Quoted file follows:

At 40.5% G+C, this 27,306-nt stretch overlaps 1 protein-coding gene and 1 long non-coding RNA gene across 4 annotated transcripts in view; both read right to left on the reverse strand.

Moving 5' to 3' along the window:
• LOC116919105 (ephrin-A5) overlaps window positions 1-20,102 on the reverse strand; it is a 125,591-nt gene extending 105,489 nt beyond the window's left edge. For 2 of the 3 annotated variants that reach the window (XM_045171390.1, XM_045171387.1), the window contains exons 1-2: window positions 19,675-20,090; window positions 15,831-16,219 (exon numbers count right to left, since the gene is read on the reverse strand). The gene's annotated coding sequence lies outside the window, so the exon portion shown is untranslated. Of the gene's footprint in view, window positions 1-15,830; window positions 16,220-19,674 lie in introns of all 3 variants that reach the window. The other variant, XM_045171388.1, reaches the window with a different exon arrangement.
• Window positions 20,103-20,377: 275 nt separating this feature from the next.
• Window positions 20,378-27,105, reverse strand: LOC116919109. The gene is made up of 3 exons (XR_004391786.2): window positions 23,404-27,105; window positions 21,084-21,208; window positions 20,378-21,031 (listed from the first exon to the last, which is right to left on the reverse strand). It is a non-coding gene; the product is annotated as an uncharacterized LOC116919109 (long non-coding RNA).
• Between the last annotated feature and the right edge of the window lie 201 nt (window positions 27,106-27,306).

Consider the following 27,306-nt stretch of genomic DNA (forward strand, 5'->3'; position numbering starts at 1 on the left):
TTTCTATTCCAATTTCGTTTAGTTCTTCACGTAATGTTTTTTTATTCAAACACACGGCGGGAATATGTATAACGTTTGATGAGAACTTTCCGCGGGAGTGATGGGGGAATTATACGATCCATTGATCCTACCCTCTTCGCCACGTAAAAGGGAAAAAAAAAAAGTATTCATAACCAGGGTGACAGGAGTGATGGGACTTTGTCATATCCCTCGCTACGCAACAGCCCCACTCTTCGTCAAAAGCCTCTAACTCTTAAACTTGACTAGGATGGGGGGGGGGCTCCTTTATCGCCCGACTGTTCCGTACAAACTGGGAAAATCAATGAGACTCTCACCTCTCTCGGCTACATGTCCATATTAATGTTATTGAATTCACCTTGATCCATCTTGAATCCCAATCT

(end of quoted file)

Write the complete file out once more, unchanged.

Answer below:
At 40.5% G+C, this 27,306-nt stretch overlaps 1 protein-coding gene and 1 long non-coding RNA gene across 4 annotated transcripts in view; both read right to left on the reverse strand.

Moving 5' to 3' along the window:
• LOC116919105 (ephrin-A5) overlaps window positions 1-20,102 on the reverse strand; it is a 125,591-nt gene extending 105,489 nt beyond the window's left edge. For 2 of the 3 annotated variants that reach the window (XM_045171390.1, XM_045171387.1), the window contains exons 1-2: window positions 19,675-20,090; window positions 15,831-16,219 (exon numbers count right to left, since the gene is read on the reverse strand). The gene's annotated coding sequence lies outside the window, so the exon portion shown is untranslated. Of the gene's footprint in view, window positions 1-15,830; window positions 16,220-19,674 lie in introns of all 3 variants that reach the window. The other variant, XM_045171388.1, reaches the window with a different exon arrangement.
• Window positions 20,103-20,377: 275 nt separating this feature from the next.
• Window positions 20,378-27,105, reverse strand: LOC116919109. The gene is made up of 3 exons (XR_004391786.2): window positions 23,404-27,105; window positions 21,084-21,208; window positions 20,378-21,031 (listed from the first exon to the last, which is right to left on the reverse strand). It is a non-coding gene; the product is annotated as an uncharacterized LOC116919109 (long non-coding RNA).
• Between the last annotated feature and the right edge of the window lie 201 nt (window positions 27,106-27,306).

Consider the following 27,306-nt stretch of genomic DNA (forward strand, 5'->3'; position numbering starts at 1 on the left):
TTTCTATTCCAATTTCGTTTAGTTCTTCACGTAATGTTTTTTTATTCAAACACACGGCGGGAATATGTATAACGTTTGATGAGAACTTTCCGCGGGAGTGATGGGGGAATTATACGATCCATTGATCCTACCCTCTTCGCCACGTAAAAGGGAAAAAAAAAAAGTATTCATAACCAGGGTGACAGGAGTGATGGGACTTTGTCATATCCCTCGCTACGCAACAGCCCCACTCTTCGTCAAAAGCCTCTAACTCTTAAACTTGACTAGGATGGGGGGGGGGCTCCTTTATCGCCCGACTGTTCCGTACAAACTGGGAAAATCAATGAGACTCTCACCTCTCTCGGCTACATGTCCATATTAATGTTATTGAATTCACCTTGATCCATCTTGAATCCCAATCT